- The holy month of Ramzan has come to an end
- Eid Ul Fitr is being celebrated today across the world
- This time, the focus is largely on sweet preparations
Eid Ul Fitr is being celebrated with much fervour today in India. During Eid Ul Fitr, the focus is largely on sweet preparations giving the festival its name - Meethi Eid. But why is it called so? "Throughout the holy month of fasting, the evening meal is usually very rich and meat dominated, once the Ramzan is closed, the following day is celebrated as Eid by eating something sweet the first thing in the morning. It also signifies starting your routine on a sweet note after a month of abstinence and praying," shared Chef Osama Jalali, Masala Trail.
Sweets and traditional desserts are also distributed and served among friends, family and to the needy as a gesture of sharing and partaking happiness and good luck. Moreover, Bakra Eid, which symbolises the spirit of sacrifice, revolves heavily around meat, so Eid Ul Fitr is dedicated to the celebration of traditional desserts.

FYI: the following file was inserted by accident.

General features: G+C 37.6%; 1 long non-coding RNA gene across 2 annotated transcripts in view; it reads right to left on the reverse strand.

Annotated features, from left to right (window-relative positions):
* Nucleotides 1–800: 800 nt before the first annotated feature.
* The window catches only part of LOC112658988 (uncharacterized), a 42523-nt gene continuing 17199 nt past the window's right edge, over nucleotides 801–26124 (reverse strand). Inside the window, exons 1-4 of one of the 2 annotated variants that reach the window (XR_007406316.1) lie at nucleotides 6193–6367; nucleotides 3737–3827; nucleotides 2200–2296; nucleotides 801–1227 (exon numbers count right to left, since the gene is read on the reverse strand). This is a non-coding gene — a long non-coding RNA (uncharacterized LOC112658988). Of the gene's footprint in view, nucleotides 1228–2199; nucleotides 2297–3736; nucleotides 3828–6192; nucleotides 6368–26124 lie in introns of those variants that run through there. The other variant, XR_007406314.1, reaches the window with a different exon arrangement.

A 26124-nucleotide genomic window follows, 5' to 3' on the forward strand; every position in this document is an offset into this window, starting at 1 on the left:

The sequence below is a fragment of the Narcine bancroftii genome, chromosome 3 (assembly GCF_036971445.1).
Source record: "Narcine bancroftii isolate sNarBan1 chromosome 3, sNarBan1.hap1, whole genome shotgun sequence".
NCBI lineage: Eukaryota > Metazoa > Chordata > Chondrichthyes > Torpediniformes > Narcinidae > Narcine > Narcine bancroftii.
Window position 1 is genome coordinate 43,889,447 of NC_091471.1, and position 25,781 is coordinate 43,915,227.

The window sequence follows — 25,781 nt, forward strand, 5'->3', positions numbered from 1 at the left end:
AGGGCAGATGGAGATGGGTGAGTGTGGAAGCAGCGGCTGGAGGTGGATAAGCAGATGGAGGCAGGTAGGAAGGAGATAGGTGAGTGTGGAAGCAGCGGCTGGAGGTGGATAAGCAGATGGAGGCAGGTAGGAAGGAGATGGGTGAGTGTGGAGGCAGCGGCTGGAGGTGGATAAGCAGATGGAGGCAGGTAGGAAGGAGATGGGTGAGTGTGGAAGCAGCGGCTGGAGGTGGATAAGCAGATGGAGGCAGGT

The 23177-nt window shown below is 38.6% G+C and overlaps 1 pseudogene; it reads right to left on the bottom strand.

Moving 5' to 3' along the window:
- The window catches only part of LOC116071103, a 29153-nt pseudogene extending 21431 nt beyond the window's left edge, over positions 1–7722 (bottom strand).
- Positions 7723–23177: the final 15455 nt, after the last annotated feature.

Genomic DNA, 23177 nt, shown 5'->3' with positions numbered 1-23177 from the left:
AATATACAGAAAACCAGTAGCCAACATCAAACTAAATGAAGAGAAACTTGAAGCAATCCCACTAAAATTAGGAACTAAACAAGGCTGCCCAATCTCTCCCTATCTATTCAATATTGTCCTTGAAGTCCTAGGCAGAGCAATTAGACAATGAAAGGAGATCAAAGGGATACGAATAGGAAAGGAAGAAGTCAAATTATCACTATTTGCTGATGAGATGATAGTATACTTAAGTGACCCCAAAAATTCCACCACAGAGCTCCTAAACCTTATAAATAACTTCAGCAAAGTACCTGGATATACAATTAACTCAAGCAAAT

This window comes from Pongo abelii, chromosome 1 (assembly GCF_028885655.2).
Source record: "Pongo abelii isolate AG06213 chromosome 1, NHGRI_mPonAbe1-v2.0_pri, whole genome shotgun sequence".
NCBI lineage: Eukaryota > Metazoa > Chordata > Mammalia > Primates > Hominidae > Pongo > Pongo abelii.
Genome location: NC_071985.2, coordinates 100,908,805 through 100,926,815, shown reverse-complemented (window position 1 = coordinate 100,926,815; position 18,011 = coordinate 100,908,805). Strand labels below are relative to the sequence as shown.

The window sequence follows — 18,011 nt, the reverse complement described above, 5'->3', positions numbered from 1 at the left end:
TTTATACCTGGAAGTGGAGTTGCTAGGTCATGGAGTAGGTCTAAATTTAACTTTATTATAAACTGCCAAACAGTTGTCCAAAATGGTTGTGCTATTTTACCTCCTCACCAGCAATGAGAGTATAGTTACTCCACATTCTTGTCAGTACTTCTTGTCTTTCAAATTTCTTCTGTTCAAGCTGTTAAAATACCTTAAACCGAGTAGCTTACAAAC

The star delicacies without which Meethi Eid celebrations would be incomplete are Qeemami Sevai and Sheer Korma. The former is a meticulous preparation involving cooking sevai laboriously in sugar syrup. Sheer Korma is made by is made by boiling milk till it thickens; then sevai is added along with a host of dry fruits. It is cooked until it reaches a delectable, thick consistency and is usually served the next morning.
"One of my fondest memories is associated with cooking Sheer overnight. I used to patiently grate coconut into the preparation. Lot of people have modified and tweaked the recipe these days, but in my opinion, one must not do away with the dried dates (chuhara) and coconut in the Sheer," concluded Chef Osama.